By Alison Diven, Contributing Writer
When you crave something different but not too exotic for dinner, try picadillo! Brightened with green olives and capers, mellowed with currants, and warmed with cumin and cinnamon, this ground beef dish is sure to please young and old alike with its mild salty-sweet flavors. We piled it into lettuce leaves with rice and fresh pico de gallo for the perfect summertime meal.
If you’ve had picadillo before, my ingredients might surprise you. No potatoes! you gasp. And what’s with the capers? you wonder. Well, there are as many variations on picadillo as there are Latin-influenced cooks in the in the world. Spain, Brazil, the Philippines, Puerto Rico, Mexico, and more all boast their own version. This recipe features the add-ins my little family likes, and it happens to be on the Cuban(ish) side of things. I won’t claim authenticity, but I will claim deliciousness!
It’s that salty-sweet thing I can’t get enough of. I suppose I first developed a taste for it when I discovered Moroccan, Indian, and Persian cuisines in my early twenties. They paired spices I associated with baked goods, like cinnamon and nutmeg, with meat and poultry. What a revelation! While that period of my life was darkened by illness and desperate attempts to get well, one of its lasting gifts has been all the culinary exploration prompted by food restrictions and healing diets. It changed my cooking forever — for the better.
- Choose 100% grass-fed ground beef or bison, if you can, for the best nutrition. (Read more about that and how to buy it for less here.)
- If you’re grain-free, leave out the rice. We use it to help stretch the meat a bit further–it’s just too easy to keep filling lettuce leaves!–but it’s optional.
- Cooked lentils could replace part or all of the ground meat for a more frugal, or even vegetarian, meal.
- Instead of using lettuce leaves, serve the picadillo in tortillas, over rice or potatoes, or even in quesadillas for a different twist. And leftovers make a delicious omelet filling! Just add a little cheese.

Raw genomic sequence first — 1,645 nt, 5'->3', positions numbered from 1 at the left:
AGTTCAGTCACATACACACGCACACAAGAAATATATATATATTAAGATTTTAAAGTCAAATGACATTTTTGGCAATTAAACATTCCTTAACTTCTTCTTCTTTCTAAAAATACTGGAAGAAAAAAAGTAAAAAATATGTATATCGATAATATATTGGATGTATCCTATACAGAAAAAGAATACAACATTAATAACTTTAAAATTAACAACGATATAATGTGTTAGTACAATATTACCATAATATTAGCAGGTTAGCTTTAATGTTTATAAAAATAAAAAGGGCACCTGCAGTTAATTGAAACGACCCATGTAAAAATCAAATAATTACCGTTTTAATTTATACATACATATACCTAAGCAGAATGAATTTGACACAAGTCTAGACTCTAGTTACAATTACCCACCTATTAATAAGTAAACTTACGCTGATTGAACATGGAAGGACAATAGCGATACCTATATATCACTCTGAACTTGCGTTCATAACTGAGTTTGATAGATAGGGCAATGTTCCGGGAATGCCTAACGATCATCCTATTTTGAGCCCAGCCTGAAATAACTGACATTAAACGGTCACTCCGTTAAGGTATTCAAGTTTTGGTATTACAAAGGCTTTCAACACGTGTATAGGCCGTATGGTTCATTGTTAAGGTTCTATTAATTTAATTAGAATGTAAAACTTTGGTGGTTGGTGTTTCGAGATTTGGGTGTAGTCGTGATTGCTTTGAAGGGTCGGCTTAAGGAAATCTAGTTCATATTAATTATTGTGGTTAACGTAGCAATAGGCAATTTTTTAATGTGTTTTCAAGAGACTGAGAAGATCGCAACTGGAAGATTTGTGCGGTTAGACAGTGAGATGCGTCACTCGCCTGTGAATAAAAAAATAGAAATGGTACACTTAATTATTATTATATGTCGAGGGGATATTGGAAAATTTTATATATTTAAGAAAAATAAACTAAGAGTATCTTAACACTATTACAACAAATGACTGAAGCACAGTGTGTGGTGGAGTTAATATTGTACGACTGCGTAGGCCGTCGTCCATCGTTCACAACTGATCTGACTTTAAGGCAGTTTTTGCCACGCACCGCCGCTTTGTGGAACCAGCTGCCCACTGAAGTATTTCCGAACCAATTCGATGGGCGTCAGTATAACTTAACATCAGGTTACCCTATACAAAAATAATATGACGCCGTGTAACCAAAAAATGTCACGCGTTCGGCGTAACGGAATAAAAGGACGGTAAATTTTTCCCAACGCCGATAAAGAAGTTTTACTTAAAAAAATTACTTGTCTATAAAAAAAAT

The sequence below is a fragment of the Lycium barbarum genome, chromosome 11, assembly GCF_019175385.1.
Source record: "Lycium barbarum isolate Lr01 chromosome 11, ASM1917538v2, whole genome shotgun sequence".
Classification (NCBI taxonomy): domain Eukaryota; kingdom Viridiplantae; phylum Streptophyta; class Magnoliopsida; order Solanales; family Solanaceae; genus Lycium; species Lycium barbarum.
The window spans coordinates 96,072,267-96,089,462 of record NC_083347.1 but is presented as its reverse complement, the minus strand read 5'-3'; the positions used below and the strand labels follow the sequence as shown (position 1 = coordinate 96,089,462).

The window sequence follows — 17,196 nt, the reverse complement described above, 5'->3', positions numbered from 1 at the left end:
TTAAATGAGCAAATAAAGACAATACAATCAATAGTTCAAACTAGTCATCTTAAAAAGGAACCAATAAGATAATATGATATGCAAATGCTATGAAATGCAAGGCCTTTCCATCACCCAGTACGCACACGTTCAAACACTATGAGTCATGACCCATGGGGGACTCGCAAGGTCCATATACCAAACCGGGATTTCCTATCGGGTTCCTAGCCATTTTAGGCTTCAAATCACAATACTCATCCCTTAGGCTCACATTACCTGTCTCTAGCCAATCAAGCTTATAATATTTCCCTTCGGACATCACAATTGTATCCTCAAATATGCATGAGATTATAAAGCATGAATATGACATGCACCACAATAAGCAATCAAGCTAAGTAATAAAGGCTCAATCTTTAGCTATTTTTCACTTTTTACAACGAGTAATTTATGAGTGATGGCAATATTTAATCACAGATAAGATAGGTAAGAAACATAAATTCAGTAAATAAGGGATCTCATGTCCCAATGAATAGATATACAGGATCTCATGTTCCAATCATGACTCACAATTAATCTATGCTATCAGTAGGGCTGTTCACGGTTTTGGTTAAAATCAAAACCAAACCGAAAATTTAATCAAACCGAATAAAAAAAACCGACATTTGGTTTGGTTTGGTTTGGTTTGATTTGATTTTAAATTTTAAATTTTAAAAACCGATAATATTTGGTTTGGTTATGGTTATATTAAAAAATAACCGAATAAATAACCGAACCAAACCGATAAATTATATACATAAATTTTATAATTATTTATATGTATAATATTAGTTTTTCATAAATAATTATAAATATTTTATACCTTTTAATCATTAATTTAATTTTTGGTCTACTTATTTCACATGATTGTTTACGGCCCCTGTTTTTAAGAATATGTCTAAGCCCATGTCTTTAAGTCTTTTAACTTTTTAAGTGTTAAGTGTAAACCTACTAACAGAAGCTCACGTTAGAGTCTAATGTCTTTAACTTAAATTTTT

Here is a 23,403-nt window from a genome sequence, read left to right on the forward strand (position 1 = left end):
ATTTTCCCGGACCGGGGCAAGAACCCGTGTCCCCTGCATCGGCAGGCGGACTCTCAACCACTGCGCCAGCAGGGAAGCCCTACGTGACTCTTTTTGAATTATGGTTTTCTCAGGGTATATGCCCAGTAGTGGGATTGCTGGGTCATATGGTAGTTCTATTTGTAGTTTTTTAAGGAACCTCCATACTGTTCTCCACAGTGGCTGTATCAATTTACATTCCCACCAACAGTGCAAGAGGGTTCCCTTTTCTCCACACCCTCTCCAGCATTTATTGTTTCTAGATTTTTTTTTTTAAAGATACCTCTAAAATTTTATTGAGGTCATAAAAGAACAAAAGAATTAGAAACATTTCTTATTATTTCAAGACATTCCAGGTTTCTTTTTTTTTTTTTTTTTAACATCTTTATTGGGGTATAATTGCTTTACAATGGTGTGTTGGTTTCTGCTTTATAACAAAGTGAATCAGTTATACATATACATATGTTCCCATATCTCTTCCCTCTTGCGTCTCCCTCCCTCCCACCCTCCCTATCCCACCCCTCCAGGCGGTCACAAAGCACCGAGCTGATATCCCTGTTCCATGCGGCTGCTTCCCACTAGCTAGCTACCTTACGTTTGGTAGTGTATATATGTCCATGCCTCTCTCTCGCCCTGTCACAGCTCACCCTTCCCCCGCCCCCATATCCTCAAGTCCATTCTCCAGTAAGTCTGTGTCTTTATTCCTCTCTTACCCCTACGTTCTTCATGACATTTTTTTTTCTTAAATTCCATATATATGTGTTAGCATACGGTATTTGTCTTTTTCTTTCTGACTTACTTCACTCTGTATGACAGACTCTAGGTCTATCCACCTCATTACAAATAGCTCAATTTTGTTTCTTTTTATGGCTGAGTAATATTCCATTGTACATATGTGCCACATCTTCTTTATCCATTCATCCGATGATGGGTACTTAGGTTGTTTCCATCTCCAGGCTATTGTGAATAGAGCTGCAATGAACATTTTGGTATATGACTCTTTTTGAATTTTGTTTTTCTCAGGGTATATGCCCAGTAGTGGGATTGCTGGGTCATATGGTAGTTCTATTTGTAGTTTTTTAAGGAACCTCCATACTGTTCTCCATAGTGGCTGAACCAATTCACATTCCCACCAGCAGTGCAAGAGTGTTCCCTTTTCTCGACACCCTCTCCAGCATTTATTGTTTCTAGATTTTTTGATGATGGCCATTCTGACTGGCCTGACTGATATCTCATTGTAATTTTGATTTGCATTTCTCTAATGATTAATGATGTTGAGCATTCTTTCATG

- Check the labels on your olives and capers to avoid preservatives and artificial colorings.
More ethnic-inspired recipes from the Nourishing Gourmet:
- 1 pound ground beef, preferably grass-fed
- 2 Tablespoons tallow, lard, or coconut oil
- 1 medium onion, about 1.5 cups diced small
- 1 large green bell pepper, about 1.5 cups diced
- ½ teaspoon salt
- 1 teaspoon black pepper, freshly ground
- 1 teaspoon ground cumin
- ½ teaspoon ground cinnamon
- 1 14 oz can whole tomatoes
- ¼ cup currants
- 2 Tablespoons green olives with pimiento, diced
- 2 Tablespoons drained capers
- 2 Tablespoons olive brine (or white wine vinegar and salt to taste)
- ⅓ cup minced shallot or red onion
- ⅔ cup diced tomatoes
- 2 Tablespoons minced cilantro
- 2 teaspoons fresh lime juice
- salt to taste
- Lettuce leaves or cabbage leaves
- Cooked brown or white rice (optional)
- Chopped cilantro (optional)
- Heat large skillet or Dutch oven over medium heat. Add beef. Crumble and stir occasionally as it cooks. Remove and set aside.
- Add tallow or oil to pan. Add onions and cook until beginning to soften, about 3-4 minutes. Add bell pepper and cook 3 more minutes. Stir in garlic, then add the salt, black pepper, cumin, and cinnamon and stir for 30 seconds, until fragrant.
- Add cooked beef, canned tomatoes, currants, diced olives, capers, and olive brine. Break up the tomatoes into small pieces while the mixture comes to a boil.
- Reduce heat to low, cover, and simmer for 10-20 minutes.
- Meanwhile, prepare the pico de gallo. Combine minced shallot, chopped tomatoes, minced cilantro, lime juice, and a dash of salt, then set aside.
- To serve, fill each lettuce leaf with the beef mixture, a spoonful of rice (if desired), and a spoonful of pico de gallo or cilantro. Enjoy!